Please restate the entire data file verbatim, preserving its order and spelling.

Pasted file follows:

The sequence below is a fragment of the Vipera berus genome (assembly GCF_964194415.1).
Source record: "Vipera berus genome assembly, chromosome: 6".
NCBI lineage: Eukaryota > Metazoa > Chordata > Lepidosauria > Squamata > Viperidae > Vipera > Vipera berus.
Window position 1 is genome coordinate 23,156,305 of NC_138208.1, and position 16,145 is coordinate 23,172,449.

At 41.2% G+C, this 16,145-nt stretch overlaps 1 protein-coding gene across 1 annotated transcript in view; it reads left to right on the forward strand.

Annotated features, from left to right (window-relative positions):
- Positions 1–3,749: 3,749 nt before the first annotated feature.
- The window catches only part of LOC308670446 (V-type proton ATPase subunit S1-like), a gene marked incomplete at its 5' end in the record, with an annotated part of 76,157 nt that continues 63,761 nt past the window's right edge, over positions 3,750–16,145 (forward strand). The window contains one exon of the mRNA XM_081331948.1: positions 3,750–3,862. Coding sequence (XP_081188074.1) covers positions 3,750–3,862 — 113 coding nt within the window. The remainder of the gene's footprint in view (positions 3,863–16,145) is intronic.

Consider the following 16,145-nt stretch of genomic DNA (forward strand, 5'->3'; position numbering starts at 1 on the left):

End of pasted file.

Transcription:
The sequence below is a fragment of the Vipera berus genome (assembly GCF_964194415.1).
Source record: "Vipera berus genome assembly, chromosome: 6".
NCBI lineage: Eukaryota > Metazoa > Chordata > Lepidosauria > Squamata > Viperidae > Vipera > Vipera berus.
Window position 1 is genome coordinate 23,156,305 of NC_138208.1, and position 16,145 is coordinate 23,172,449.

At 41.2% G+C, this 16,145-nt stretch overlaps 1 protein-coding gene across 1 annotated transcript in view; it reads left to right on the forward strand.

Annotated features, from left to right (window-relative positions):
- Positions 1–3,749: 3,749 nt before the first annotated feature.
- The window catches only part of LOC308670446 (V-type proton ATPase subunit S1-like), a gene marked incomplete at its 5' end in the record, with an annotated part of 76,157 nt that continues 63,761 nt past the window's right edge, over positions 3,750–16,145 (forward strand). The window contains one exon of the mRNA XM_081331948.1: positions 3,750–3,862. Coding sequence (XP_081188074.1) covers positions 3,750–3,862 — 113 coding nt within the window. The remainder of the gene's footprint in view (positions 3,863–16,145) is intronic.

Consider the following 16,145-nt stretch of genomic DNA (forward strand, 5'->3'; position numbering starts at 1 on the left):